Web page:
“You see that all the schedules are kept up to date and that everyone is doing the right thing and that things are being done the right way,” he said. “Being in FBLA helped, too, because we’re the largest chapter in the state and we do a lot of things within the community, a lot of fundraisers, stuff on campus.

“That’s helped a lot to prepare me for this, just knowing that I have to be held accountable for my actions and I have to be someone who has to get other people excited.”

A good working relationship with the faculty is key, Kawcak said.

“I can walk into President Tim Foster’s office anytime and tell him what’s going on or bounce ideas off him,” Kawcak said. “He’s always more than willing to work with us.”

Kawcak said one project he wants to focus on as student body president is a student health care program.

“A lot of students have health care, but some don’t so we want to get this going,” he said. “The budget situation in Colorado and the budget cuts to higher education and K-12 is something we’ll be taking a strong stance on.

“A lot of people have had to make changes and sacrifice things, but we have to continue to voice our stance on the issue. We’ll also be doing a lot to keep up school spirit and make sure it holds true to what got it to the university status in the first place.”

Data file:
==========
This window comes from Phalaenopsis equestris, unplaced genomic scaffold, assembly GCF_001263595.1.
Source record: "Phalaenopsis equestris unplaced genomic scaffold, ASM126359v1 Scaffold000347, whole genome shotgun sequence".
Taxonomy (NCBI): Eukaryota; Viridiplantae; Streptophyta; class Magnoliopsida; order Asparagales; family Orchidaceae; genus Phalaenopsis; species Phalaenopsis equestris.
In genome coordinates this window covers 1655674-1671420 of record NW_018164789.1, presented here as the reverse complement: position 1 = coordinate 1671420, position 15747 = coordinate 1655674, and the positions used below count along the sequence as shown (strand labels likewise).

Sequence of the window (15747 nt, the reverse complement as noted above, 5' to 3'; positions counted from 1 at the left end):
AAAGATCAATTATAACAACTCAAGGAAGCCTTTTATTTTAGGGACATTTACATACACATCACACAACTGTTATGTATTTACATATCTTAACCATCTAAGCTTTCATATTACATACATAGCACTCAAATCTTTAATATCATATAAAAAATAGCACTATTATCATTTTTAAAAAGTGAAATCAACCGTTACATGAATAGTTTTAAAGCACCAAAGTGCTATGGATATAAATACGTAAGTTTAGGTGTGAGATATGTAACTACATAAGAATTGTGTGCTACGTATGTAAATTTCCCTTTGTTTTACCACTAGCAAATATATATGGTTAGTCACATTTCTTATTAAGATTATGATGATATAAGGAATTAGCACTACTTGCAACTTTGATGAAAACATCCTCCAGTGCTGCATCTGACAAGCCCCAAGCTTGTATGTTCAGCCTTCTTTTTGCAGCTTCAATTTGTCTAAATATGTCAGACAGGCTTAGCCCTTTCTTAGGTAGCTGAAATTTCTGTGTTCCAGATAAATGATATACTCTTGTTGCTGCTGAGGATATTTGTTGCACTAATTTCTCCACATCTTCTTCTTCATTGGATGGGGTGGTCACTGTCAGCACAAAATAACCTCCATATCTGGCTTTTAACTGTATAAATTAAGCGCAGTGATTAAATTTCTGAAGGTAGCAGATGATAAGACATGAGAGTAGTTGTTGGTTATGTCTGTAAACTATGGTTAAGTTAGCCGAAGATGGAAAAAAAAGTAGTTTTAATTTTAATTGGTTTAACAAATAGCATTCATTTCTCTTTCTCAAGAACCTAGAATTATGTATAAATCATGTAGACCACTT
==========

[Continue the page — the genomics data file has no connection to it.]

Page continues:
Kawcak said the coming semester will include a tuition hike, but Mesa’s new expenses are not nearly as much as other Colorado schools.

“It’s only going to be going up about 5- to 6-percent, and all the other schools will be well above that,” he said.

Kawcak said his work with FBLA and in student government has helped him gain perspective about the job market in a time of economic unrest.

“I’ve worked with business professionals throughout the Grand Junction community and through Moffat County and had a chance to see what they do and what makes them successful,” he said. “Working with Mesa, I’ve learned how to be responsible with student money.”

Kawcak said his post-graduation plans include owning his own business and getting involved in philanthropic endeavors.

“It’s still kind of open to suggestion,” he said. “I’ve had the opportunity to build a pretty solid resume. Coming back to Craig and working at the family business at Lube Plus is a possibility.”